Region's gateway proves profitable

THE sprawling facilities of the Bunbury port have been recognised as the gateway to the South West region of WA.

Located about 180 kilometres south of Perth, the port has become an integral part of resource development and the economic well being of the region.

An economic impact study estimated that in 1995-96 the port had benefit to the South West of some $150.7 million and $100 million to Bunbury.

The Bunbury Port Authority reported a record profit of $3.5 million achieved on a throughput of 8.5 million tonnes for 1995-96.

For 1996-97 it had a profit of $2.1 million on total trade of 8.56 million tonnes, which was below expectations due to reduced imports of phosphate rock (50 per cent), caustic soda (15 per cent), and mineral sands (30 per cent).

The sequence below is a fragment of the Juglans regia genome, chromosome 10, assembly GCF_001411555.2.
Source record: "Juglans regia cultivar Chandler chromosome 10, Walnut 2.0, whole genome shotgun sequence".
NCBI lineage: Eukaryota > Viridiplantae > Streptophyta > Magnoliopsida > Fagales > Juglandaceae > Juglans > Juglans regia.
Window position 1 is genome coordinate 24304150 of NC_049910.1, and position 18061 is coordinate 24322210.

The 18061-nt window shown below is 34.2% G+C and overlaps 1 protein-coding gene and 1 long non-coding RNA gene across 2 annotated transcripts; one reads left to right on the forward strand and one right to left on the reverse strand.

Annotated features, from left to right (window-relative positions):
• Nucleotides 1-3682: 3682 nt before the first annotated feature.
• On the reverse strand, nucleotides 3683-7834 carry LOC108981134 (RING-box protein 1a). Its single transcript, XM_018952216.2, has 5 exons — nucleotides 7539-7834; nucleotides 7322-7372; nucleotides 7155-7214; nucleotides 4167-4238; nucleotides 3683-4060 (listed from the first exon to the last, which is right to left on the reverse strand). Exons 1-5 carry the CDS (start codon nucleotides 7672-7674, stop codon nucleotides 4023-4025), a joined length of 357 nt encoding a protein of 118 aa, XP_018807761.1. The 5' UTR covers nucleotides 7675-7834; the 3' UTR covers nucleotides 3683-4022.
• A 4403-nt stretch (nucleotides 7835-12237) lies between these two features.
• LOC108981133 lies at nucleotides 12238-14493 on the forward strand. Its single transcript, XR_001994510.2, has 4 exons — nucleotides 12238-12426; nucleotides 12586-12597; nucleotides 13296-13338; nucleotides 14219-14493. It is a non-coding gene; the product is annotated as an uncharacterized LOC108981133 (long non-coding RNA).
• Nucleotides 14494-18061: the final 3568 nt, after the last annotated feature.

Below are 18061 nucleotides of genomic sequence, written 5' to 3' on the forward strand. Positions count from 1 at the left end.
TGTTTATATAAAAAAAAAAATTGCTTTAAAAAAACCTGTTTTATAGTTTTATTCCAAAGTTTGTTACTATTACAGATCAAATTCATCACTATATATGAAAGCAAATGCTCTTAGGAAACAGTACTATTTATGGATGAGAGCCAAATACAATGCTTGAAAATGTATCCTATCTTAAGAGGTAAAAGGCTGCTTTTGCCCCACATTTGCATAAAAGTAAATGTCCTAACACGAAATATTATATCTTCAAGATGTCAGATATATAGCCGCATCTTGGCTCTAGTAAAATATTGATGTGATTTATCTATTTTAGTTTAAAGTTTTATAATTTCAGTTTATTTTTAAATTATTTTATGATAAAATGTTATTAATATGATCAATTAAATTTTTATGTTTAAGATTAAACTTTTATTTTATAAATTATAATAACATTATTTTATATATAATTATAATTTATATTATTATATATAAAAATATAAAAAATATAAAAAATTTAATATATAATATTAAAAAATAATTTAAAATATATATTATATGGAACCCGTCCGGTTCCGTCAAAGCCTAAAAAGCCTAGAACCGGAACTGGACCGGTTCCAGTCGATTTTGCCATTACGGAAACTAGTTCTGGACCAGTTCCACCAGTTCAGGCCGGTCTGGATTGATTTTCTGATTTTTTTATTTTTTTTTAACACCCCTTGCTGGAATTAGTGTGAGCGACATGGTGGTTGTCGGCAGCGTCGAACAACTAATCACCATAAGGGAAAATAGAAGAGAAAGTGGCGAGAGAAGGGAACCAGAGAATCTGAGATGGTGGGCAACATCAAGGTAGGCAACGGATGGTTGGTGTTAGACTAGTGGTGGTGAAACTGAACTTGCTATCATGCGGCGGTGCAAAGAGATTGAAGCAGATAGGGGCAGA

The past 12 months have seen vigorous activity and increased competition in the provision of port services. While this trade is not fully reflective of development, the foundations have been laid for future expansion, including construction of Berth 8, a modern, $20 million shiploading facility and associated storage and loading.

In addition, BHP has built an 11,000 square metre mineral sand storage shed and further storage is planned by BHP, Cable Sands and Gwalia Consolidated Ltd. This has been complemented by a dedicated port access road to transport goods efficiently to and from the modern port.

Large cargoes of silica sand from the Harvey area and mineral sands from Beenup are being handled by the facilities.

When it was officially commissioned by Premier Richard Court, the $20 million Bunbury Berth 8 was rated as world class facilities for exporting South West minerals to the world.

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